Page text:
A decorative gold screen of birds in flight has appeared on the side of a grand Mayfair building in recent weeks.

Called Swarm, it’s a new artwork by Alison Wilding RA OBE commissioned to go on the side of a building that has been both the USA Embassy and the Canadian High Commission and is now a block of flats.

The artwork takes the form of a decorative metal screen mounted over a niche formed by a blank window in the central bay of the Grosvenor Street façade. Where the fencing used to be a continuous run along the building, they’ve also cut that back so you can walk up to the art for a closer look if you want to.

Although clad in gold, it’s very easy to walk by without noticing as it’s such a thin and delicate design, which is actually a good thing, as public art should be respectful of the location and not impose itself on people who might not always like what they see.

The sculpture can be read as an abstract artwork, although the screen is inspired by birds swarming in flight, while the curvilinear elements behind it reference the oval plan of Grosvenor Square nearby. It is not, however, the artist’s intention that the sculpture should only contain fixed meanings to be interpreted, but rather that the viewer could be engaged in whatever way they wish, with the sculpture offering different readings over time.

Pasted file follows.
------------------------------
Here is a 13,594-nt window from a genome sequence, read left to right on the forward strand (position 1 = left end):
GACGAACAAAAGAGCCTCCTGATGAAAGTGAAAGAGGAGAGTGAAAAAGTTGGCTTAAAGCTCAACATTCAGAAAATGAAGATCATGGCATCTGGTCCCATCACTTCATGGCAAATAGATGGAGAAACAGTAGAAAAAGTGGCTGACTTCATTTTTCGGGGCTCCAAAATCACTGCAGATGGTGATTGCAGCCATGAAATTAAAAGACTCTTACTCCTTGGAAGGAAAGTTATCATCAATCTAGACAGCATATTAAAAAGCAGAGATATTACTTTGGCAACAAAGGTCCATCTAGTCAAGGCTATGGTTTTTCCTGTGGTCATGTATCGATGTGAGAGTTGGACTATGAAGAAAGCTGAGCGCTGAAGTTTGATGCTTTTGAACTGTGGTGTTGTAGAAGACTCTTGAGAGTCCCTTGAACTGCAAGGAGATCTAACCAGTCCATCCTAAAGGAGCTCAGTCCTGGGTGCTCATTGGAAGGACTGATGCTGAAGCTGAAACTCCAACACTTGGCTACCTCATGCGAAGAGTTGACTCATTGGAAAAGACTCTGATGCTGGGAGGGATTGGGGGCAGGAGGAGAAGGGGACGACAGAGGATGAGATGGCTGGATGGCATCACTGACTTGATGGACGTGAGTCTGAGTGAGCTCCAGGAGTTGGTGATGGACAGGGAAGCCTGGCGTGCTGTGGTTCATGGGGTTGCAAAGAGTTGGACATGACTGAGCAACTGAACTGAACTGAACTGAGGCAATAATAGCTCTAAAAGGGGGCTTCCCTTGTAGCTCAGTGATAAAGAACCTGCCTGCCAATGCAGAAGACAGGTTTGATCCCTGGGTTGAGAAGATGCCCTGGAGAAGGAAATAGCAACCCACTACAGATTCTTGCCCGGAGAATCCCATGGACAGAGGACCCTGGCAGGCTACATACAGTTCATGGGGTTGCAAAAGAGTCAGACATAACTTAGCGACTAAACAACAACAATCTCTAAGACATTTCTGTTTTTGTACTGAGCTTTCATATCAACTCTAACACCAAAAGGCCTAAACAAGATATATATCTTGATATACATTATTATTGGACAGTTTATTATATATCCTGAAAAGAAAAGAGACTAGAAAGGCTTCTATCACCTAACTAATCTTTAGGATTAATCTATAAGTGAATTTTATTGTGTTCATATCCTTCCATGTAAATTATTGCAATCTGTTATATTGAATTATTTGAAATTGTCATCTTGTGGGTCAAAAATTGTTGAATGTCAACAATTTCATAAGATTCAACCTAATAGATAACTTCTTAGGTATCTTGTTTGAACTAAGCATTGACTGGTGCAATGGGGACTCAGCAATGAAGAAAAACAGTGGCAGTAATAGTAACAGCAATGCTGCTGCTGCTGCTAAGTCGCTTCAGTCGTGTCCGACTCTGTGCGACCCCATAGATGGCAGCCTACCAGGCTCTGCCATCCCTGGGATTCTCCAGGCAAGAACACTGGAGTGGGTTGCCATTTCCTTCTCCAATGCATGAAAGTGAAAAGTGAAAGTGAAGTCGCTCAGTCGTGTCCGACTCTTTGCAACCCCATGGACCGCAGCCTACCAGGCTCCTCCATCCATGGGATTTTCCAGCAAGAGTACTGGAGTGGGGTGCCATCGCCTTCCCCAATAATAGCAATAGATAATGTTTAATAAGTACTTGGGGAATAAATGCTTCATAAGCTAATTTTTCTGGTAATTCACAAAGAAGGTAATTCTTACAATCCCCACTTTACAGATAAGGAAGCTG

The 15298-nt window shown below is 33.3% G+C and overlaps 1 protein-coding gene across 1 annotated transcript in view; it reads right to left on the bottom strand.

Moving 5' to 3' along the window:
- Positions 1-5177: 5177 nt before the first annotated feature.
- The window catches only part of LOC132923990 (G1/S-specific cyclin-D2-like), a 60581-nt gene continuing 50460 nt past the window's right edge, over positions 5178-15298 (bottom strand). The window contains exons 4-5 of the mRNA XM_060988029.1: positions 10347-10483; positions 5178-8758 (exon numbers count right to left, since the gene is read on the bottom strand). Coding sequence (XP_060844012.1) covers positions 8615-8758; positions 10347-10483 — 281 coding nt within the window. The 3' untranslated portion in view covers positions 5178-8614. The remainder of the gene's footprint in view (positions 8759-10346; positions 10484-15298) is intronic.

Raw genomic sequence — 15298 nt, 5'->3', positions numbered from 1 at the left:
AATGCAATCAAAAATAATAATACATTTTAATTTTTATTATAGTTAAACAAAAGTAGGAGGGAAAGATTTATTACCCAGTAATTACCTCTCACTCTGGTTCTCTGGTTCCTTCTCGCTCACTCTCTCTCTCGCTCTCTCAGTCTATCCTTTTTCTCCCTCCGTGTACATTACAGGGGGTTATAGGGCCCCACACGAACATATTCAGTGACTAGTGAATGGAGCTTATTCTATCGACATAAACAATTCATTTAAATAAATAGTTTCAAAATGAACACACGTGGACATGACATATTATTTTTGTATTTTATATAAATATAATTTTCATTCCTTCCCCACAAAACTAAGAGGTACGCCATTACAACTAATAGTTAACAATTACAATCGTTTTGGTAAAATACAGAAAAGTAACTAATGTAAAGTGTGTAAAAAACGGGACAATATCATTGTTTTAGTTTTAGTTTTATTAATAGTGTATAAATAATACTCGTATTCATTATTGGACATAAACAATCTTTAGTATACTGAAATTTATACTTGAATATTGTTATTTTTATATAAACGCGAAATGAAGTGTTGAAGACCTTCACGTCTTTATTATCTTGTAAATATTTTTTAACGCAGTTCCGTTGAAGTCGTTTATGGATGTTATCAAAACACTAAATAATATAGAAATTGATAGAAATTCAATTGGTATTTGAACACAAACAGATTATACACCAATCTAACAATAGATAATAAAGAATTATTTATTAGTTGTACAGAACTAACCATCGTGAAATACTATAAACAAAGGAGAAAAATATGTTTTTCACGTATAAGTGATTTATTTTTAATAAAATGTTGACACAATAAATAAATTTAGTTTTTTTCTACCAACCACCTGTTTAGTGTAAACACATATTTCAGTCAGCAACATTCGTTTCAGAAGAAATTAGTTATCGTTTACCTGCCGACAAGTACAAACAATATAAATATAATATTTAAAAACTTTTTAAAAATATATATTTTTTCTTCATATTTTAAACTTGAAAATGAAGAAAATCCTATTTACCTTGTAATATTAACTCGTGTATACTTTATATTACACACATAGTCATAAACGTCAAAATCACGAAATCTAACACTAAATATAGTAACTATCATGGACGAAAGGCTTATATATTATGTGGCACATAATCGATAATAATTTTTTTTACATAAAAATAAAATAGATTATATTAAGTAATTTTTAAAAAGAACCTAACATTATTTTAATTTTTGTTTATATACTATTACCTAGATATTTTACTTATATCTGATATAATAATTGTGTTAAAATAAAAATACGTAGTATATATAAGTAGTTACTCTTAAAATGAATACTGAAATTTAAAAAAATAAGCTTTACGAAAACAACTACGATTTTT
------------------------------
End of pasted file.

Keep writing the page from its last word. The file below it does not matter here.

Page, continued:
The building it sits on is also interesting, even though it looks like yet another generically grand Mayfair building.

It was originally constructed as the Embassy of the United States of America, opening in 1938, but in 1960 it became the High Commission of Canada when the US embassy moved across to the other side of Grosvenor Square into their new Eero Saarinen designed building.

For decades the Canadian and US buildings faced each other, but now that the US embassy has moved to Nine Elms and the Canadian High Commission consolidated onto their Trafalgar Square site, the area around Grosvenor Square is becoming more residential again.

This building was converted into flats by Eric Parry Architects, but the method of doing so was itself slightly unusual. They retained the facade and gutted the rest of the building, but rather than keeping the facade intact, they dismantled it and kept it in storage, then reassembled it onto the replacement building.

The replacement building is also mounted on vibration-isolating springs to help reduce vibrations from the Jubilee line which runs under the eastern corner of the building.

Sorry house hunters, the penthouse was sold for £138 million in 2020.

More affordable, as it’s free to see, you can find the art on the side of the building officially called 1 Grovsenor Street.

The local TfL street sign needs updating though.

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